Twenty-six cities in the state of North Rhine-Westphalia went without state-run childcare, meanwhile 60 daycare centres, or Kitas, closed in the city-state of Bremen, public workers' union Verdi said.
Workers in the states of Rhineland-Palatinate, Hesse and Schleswig-Holstein also took part in the bid to pressure state employers to better wages and healthcare protection for some 220,000 educators and social workers who work at the centres.
Verdi planned the strikes with the Education and Science Workers' union (GEW), which has also helped organise widespread protests for Friday. Verdi head Frank Bsirske is expected to speak at a gathering in Cologne.
Another top Verdi figure, Achim Meerkamp, told broadcaster ARD that the union, which represents some 130,000 childcare workers, is prepared to dig in for a long strike. Depending on how employers react, the union could also call on other workers to strike, he said. On Friday, just 20,000 of these union members walked off their jobs.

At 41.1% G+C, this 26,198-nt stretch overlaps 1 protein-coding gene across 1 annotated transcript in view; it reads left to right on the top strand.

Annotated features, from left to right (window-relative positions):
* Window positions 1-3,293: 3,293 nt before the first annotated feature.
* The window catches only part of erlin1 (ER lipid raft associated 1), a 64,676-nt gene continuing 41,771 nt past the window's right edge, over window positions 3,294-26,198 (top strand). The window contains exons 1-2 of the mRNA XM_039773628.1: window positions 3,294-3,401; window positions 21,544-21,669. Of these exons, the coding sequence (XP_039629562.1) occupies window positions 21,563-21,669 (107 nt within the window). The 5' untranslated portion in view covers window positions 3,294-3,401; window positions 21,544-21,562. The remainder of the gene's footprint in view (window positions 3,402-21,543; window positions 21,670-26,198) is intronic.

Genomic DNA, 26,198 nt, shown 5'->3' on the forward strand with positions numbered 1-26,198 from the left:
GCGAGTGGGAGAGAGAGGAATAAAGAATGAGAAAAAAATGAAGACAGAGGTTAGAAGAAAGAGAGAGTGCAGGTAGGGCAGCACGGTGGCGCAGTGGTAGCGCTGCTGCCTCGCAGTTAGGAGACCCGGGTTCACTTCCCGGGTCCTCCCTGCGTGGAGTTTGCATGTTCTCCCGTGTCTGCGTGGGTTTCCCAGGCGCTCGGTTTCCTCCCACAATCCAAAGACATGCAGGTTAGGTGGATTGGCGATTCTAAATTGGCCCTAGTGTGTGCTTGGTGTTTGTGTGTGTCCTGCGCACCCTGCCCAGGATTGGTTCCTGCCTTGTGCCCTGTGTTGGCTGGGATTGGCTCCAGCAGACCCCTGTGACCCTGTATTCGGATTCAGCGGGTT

“There's still plenty of room to expand,” he said.
Daycare centre workers must have better health protection he said, citing a Verdi study that showed some 25 percent of the workers do not retire in good health. “The illnesses are increasing and the psychological pressures have clearly increased,” Meerkamp said.
He also highlighted massive payment inconsistencies, saying that anyone employed after 2006 makes €700 less per month than those hired earlier.
Meanwhile Family Minister Ursula von der Leyen told daily Ruhr Nachrichten that daycare workers deserve better payment and better career chances.
“Developing childcare must go along with better quality,” she told the paper. “This naturally costs money.”